Category Archives: Media Bias

CNN: Ashley Judd is “left-leaning”; Santorum, Thatcher, Hannity, O’Reilly, King, Broun, etc. are “right-wing”

CNN.com’s report on the bugging of Sen. McConnell’s (R-Ky.) office characterizes his erstwhile future opponent Ashley Judd as “left-leaning.” Meanwhile, recent news or opinion articles have referred to Rick Santorum, Sean Hannity and Bill O’Reilly, Margaret Thatcher, and Republican Reps. Paul Brown (Ga.) and Steve King (Ia.), among others, as “right-wing.”

In fact, a search of recent CNN.com articles finds no individual in American politics identified as the parallel “left-wing” or “leftist” (the last seems to be in 2003, “Lieberman lashes left-wing Democrats“). Donald Trump seems to be the only “right-leaning” figure that has warranted a recent mention.

CNN gives more insight into its perspective on the political spectrum in an article about Jay-Z and Beyonce’s visit to Cuba, mentioning multiple times “right-wing” American critics of the regime but only mustering the language “cautious program of reform” to refer to Raul Castro’s regime.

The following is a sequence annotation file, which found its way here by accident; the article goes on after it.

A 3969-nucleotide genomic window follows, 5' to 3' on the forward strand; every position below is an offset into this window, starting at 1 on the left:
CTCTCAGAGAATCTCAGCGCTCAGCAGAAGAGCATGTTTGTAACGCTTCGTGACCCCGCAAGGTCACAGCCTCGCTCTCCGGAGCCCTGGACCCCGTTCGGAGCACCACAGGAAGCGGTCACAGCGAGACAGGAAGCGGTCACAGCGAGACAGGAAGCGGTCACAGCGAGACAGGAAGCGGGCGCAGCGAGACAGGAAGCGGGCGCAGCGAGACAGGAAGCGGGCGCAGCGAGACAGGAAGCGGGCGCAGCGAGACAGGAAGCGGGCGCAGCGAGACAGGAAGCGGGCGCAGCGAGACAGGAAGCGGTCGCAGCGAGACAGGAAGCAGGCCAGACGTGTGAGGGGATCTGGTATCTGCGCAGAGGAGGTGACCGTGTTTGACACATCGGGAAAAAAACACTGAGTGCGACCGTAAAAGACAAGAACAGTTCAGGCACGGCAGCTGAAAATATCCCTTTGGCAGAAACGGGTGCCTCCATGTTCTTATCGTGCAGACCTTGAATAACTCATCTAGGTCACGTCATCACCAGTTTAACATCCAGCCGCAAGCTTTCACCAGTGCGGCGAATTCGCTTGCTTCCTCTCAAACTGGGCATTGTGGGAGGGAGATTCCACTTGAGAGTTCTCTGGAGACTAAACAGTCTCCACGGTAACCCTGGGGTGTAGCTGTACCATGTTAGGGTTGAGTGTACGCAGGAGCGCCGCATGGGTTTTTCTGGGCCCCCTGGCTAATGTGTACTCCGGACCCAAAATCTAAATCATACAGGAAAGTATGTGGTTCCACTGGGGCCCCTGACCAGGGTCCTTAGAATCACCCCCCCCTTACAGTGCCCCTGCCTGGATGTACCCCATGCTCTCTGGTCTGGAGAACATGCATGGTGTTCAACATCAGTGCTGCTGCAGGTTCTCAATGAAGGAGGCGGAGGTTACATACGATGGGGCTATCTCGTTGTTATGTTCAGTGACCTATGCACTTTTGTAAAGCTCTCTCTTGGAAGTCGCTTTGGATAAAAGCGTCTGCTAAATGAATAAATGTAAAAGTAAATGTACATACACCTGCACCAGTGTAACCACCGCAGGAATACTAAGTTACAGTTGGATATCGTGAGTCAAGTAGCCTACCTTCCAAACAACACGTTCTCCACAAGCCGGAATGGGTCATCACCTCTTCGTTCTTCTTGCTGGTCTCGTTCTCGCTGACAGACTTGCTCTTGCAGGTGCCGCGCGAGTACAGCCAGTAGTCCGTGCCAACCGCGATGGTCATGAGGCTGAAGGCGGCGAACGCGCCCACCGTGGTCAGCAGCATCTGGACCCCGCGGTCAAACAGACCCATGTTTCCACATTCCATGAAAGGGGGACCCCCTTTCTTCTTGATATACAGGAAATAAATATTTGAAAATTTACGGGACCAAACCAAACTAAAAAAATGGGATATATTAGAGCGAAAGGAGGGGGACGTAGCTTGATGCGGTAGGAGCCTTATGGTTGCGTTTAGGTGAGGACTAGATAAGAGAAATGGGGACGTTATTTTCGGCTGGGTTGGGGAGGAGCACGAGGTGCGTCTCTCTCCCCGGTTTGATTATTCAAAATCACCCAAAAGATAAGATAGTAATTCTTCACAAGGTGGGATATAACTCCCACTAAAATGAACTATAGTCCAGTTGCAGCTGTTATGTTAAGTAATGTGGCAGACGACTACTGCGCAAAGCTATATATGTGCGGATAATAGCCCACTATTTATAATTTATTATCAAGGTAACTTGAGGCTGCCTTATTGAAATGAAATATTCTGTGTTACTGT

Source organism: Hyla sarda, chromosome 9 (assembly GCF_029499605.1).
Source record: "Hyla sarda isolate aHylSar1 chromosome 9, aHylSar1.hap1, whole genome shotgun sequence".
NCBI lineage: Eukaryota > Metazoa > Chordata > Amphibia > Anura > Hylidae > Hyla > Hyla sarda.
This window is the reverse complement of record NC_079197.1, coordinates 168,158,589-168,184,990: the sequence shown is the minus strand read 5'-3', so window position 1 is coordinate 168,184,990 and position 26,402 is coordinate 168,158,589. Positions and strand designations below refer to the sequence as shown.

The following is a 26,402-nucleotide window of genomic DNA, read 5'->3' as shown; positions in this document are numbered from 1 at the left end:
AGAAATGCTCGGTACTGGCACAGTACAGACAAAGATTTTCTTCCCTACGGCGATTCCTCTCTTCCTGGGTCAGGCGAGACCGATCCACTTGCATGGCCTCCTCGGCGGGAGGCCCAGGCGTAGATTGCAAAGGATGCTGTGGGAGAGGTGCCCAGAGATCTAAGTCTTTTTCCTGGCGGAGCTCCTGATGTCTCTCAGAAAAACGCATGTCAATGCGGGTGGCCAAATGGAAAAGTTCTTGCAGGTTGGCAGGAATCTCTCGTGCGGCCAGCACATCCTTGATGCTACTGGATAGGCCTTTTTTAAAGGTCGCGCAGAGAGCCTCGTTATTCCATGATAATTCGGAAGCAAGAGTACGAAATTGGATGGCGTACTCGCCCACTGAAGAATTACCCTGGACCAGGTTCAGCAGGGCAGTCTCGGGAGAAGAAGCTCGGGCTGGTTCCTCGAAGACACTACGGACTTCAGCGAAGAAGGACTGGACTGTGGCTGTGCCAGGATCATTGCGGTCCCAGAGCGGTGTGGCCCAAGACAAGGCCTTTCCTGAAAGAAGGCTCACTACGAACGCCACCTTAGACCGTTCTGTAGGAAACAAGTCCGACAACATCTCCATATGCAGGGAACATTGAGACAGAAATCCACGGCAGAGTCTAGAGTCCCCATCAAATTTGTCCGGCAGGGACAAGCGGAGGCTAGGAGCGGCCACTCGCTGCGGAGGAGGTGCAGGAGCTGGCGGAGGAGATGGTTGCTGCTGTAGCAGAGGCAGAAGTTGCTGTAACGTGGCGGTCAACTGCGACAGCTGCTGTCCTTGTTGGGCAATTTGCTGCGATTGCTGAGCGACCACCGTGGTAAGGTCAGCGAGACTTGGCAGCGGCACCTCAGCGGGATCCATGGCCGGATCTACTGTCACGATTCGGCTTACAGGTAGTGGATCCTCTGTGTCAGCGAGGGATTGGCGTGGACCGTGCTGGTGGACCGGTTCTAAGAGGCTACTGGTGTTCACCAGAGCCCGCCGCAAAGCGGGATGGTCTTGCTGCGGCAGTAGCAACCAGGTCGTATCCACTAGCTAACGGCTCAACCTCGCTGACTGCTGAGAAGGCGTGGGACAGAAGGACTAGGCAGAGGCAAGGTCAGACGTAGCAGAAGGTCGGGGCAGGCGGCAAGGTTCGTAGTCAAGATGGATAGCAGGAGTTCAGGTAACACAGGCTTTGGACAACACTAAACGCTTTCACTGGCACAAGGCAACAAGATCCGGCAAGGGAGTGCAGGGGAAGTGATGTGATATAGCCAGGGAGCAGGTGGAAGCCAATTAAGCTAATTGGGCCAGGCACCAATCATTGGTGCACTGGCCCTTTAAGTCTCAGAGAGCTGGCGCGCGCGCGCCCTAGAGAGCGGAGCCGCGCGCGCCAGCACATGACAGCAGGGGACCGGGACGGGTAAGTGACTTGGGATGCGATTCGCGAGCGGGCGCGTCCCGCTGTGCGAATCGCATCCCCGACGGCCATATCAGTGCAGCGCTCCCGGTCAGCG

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NYT more interested in promoting its agenda than reporting on the Catholic Church in article about papal succession

The breathless lead headline in today’s New York Times refers to “a Church at a crossroads”:  the article cites “a succession battle” and “a struggle between the staunchest conservatives, in Benedict’s mold, who advocated a smaller church of more fervent believers, and those who feel the church can broaden its appeal in small but significant ways. . .”